The Rangers are a popular pick to make a leap in the American League and while Jacob deGrom gathered plenty of headlines leading into Opening Day, new manager Bruce Bochy has to like what he saw from his offense. A solid approach produced 10 hits and six walks as a nine run fourth inning changed the dynamic of the game.
Perhaps it made fans forget deGrom’s forgettable performance. He simply couldn’t put guys away after the first inning as the Phillies pummeled him with opposite-field extra base hits — five of them in total — chasing him from the game after just 3.2 innings. He gave up five runs in his Rangers debut. Thankfully his offense picked him up. Texas is an intriguing team with a veteran, know-how-to do it manager. — Jesse Rogers
Max Scherzer versus Sandy Alcantara was the must-see pitching matchup of the day, and while that didn’t end up materializing, this game had a little bit of everything. Mets owner Steve Cohen hung out in right field with the Mets fan club 7 Line Army. Jeff McNeil was given a strike because Pete Alonso took too long to get back to first base. The Mets blew a 3-0 lead but rallied as Brandon Nimmo hit a go-ahead two-run double. In the absence of Edwin Diaz, David Robertson got the save. The biggest Mets news of the day, however, came before the game when Justin Verlander went on the IL — joining Diaz and Jose Quintana. Mets fans will enjoy the win and then start sweating Verlander’s injury on Friday. — David Schoenfield
We get our fourth shutout of the day as the Twins shut down the Royals on two hits, tying their team record for fewest hits allowed on Opening Day. New starter Pablo Lopez drew the start and tossed 5.1 innings with eight strikeouts, but the key takeaway is the Twins have a chance to have a really good bullpen. Caleb Thielbar, Jorge Lopez, Griffin Jax and Jhoan Duran combined for the final 3⅔ hitless innings with Duran and his 100 mph fastball finishing it off, so Duran does get ninth-inning duties over Lopez (who was an All-Star in that role for the Orioles last season). Also: Byron Buxton legs out a triple. Stay healthy, BB. — David Schoenfield
One sequence from Shane McClanahan, facing Jonathan Schoop in the fifth inning: Changeup on the outside corner, swing and a miss; curveball low and in, taken for a ball, looked like a strike; another changeup that starts on the outside and darts left at the last moment like a Wiffleball, swing a miss; 97 mph four-seamer at the top of the zone, swing and a miss. Good night and good luck. Look, the Tigers aren’t exactly the ’98 Yankees, but McClanahan is one nasty lefty. He looked like the pitcher who dominated the first half last season and started the All-Star Game, throwing six scoreless innings and registering 16 swings and misses. He’s an ace. — David Schoenfield
Boston threw gasoline on the overreaction fears of fans with their performance on Thursday. Opening Day starter Corey Kluber looked like a mess, struggling to throw strikes and working deep into counts, going 3⅓ innings while walking four and allowing five runs on six hits. The Red Sox bullpen struggled to throw strikes too, as Zack Kelly walked two batters followed with Ryan Brasier allowing three runs on two walks in an inning.
While the Red Sox offense struggled in the first half of the game, they slowly chipped away at Baltimore’s lead. After scoring a run to bring Boston within two, Masataka Yoshida came to the plate as the go-ahead run. Yoshida promptly grounded into what looked like a sure double play to end the game, but Orioles shortstop Jorge Mateo made a throwing error, bouncing a ball to first baseman Ryan Mountcastle that allowed Boston to come within one run. Baltimore held on, though, with Felix Bautista striking out Adam Duvall to end the game.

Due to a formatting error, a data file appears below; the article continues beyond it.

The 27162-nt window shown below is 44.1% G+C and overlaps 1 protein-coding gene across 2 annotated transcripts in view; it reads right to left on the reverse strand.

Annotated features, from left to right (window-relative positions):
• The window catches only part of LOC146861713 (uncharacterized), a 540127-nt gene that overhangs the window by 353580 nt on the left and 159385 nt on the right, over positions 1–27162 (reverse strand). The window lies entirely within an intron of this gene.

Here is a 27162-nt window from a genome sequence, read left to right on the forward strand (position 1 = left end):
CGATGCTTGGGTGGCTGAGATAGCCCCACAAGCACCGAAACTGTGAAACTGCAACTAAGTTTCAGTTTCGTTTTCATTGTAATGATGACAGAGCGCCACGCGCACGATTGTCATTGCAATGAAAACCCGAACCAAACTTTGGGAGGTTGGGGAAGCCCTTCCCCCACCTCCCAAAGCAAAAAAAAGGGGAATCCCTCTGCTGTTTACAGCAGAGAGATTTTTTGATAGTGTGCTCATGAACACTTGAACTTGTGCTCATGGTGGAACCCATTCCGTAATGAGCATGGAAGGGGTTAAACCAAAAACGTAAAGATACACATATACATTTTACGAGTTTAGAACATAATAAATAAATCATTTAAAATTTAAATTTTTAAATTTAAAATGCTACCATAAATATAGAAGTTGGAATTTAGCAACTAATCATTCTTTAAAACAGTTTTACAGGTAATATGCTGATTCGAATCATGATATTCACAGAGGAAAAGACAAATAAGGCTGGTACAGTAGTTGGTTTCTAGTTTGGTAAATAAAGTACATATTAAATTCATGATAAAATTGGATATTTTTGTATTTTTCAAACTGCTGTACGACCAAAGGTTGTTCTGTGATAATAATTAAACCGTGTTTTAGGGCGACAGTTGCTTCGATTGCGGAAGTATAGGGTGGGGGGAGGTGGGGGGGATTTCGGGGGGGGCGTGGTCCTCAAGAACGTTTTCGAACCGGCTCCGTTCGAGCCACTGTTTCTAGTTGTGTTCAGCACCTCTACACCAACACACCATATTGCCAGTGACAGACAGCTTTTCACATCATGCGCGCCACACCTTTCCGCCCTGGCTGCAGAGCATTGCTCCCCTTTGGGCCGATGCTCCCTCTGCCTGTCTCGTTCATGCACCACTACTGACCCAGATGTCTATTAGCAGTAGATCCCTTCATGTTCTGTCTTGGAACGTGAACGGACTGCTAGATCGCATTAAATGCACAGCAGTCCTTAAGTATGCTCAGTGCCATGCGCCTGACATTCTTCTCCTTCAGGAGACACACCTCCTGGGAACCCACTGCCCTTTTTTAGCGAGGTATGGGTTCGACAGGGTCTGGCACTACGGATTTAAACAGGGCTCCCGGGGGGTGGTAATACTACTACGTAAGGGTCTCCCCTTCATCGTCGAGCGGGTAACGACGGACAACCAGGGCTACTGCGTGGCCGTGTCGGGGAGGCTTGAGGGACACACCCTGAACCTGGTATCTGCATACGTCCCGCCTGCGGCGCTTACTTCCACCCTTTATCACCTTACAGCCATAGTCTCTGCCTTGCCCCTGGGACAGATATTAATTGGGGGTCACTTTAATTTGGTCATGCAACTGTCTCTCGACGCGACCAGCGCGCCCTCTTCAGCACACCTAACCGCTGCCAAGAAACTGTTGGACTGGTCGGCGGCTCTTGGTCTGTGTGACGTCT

Boston ultimately could not keep up with the Orioles offensive output, which was led by star catcher Adley Rutschman, who had five hits and four RBIs with a homer, looking every bit the part of the player he became upon his callup last season.
Fans left Fenway Park by the top of the sixth inning, leaving large splotches of seats empty, an unusual Opening Day sight at Fenway Park since John Henry brought the team ahead of the 2002 season. — Joon Lee
It was a brisk game at Wrigley Field in more than one sense of the word. It was a chilly 42 degrees at first pitch, and for fans worried about lingering in the cold, their first pitch-clock game zipped by in 2 hours, 21 minutes. Warning to scorecard keepers: Stay alert and forget bathroom breaks. There’s no time. The Cubs took advantage of a rare erratic outing from Corbin Burnes, who walked three and struck out just three. Highlighting the Cubs piecemeal offense was a three-hit game for Dansby Swanson in his Cubs debut, backing a sharp Marcus Stroman. Stroman would certainly prefer this day be remembered for his six shutout innings. Alas, he will go down in the history books as the first pitcher to be issued a pitch clock violation in a regular season game. It was a familiar day at Wrigley Field even as the game on the field felt, well, not exactly new. Let’s say it felt tuned up. — Bradford Doolittle
On the second pitch he saw as Yankees captain, Aaron Judge homered into Monument Park, 422 feet away. Rookie Anthony Volpe manned shortstop — at 21 the youngest Yankee to start on Opening Day since Derek Jeter — and, while he didn’t get a hit, he kissed the “NY” on his jersey during the Bleacher Creatures roll call, then walked in his first plate appearance and stole his first base. Gerrit Cole set a Yankees Opening Day record with 11 strikeouts. The Bombers’ bullpen threw three scoreless innings to preserve a shutout against the San Francisco Giants. It was chilly day in the Bronx, but pretty much a perfect afternoon for the home team. And the whole thing took a grand total of 2 hours and 33 minutes. — Matt Marrone
No surprise here. A team that won 101 games last season beat a team that started a pitcher who led the majors in losses each of the past two seasons. The Braves knocked out Patrick Corbin in the top of the fourth inning after hitting him around for seven hits, three walks and four runs. It wasn’t all happy news for the Braves, however, as Max Fried left the game in the fourth inning with left hamstring discomfort. The Braves are already starting the season with rookies Jared Shuster and Dylan Dodd in the rotation, so their starting pitching depth will be tested early on here if Fried misses any time. Bryce Elder probably gets the first call if Fried has to go on the IL, with Ian Anderson another option. — David Schoenfield
Opening Day sights, sounds and moments